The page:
Although Medicare Part B can’t cover the full cost of nursing homes, it can help cover chiropractic care, in addition to oxygen tanks and other durable medical equipment.
Part B, or Medical Insurance, covers most diagnostic and treatment services and outpatient hospital services such as an emergency room stay or X-rays. Medicare Part B will cover 80 percent of the cost of medically necessary services, while you’d be responsible for the remaining out-of-pocket 20 percent.
Although Medicare Advantage covers nursing homes in the same way as Original Medicare, it can provide extra coverage for other services related to vision, hearing, or dental. It can also cover fitness programs for seniors. Depending on your Medicare Advantage plan, you may even receive coverage for services such as doctor visits, over-the-counter drugs, and transportation. I’d recommend reaching out to your particular Medicare Advantage plan to see if nursing home care can be covered.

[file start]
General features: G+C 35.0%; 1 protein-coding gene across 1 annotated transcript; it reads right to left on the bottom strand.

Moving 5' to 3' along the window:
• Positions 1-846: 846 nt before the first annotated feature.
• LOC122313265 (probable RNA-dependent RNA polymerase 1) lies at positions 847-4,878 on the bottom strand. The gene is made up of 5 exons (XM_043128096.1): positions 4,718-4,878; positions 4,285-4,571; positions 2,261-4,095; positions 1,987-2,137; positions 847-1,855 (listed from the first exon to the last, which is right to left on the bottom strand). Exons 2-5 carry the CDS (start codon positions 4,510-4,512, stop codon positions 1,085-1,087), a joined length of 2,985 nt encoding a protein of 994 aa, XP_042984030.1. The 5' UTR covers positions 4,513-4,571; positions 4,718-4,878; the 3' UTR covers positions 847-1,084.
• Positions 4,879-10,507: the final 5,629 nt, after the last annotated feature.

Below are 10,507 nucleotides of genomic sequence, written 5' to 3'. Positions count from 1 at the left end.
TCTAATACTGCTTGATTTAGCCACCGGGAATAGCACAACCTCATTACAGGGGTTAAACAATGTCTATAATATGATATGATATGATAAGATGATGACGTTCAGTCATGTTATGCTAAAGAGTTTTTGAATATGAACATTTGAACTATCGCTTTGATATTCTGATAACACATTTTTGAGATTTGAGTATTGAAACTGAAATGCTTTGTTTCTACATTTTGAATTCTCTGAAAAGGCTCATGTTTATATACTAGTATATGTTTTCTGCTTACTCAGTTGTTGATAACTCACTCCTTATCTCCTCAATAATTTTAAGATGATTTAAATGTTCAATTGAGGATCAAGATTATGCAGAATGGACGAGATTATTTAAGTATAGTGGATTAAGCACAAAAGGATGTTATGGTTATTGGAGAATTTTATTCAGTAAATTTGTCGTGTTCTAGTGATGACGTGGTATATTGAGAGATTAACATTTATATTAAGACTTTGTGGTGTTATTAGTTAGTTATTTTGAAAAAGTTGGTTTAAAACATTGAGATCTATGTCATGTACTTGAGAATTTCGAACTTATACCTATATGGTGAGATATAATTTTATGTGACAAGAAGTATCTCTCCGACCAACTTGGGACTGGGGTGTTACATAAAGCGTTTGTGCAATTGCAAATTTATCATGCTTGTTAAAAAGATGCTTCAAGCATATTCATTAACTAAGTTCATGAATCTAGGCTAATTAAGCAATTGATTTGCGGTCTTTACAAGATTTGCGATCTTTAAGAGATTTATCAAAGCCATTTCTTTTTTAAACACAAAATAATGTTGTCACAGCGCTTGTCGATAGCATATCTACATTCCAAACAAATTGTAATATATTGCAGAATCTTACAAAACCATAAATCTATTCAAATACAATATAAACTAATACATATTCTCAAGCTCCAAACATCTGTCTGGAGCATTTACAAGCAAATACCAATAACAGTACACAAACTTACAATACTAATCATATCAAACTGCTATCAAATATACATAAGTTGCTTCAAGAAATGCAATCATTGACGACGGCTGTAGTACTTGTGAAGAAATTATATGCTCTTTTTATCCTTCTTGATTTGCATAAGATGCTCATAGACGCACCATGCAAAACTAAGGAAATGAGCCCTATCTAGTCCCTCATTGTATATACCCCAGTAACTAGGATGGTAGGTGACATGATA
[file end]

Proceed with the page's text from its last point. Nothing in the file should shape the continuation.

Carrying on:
Medicare Part D
Medicare Part D, or Prescription Drug Coverage, can help cover the cost of prescription medications that you need while at a nursing home. Although it can’t cover nursing home costs, it can cover some medically necessary services. In order to enroll in Medicare Part D, you’ll need Medicare Part A or B.
FYI: Want to save on prescription drug costs? Read my review of GoodRx, a prescription discount service that helps you save on your monthly prescription costs.
Some Medicare Advantage and Medigap plans work by covering gaps in Original Medicare. Skilled nursing care might be covered under Medigap. Check with your Medigap plan to see what’s covered. Typically, your Medigap might be able to cover the cost of a skilled nursing facility if you need it for longer than 100 days.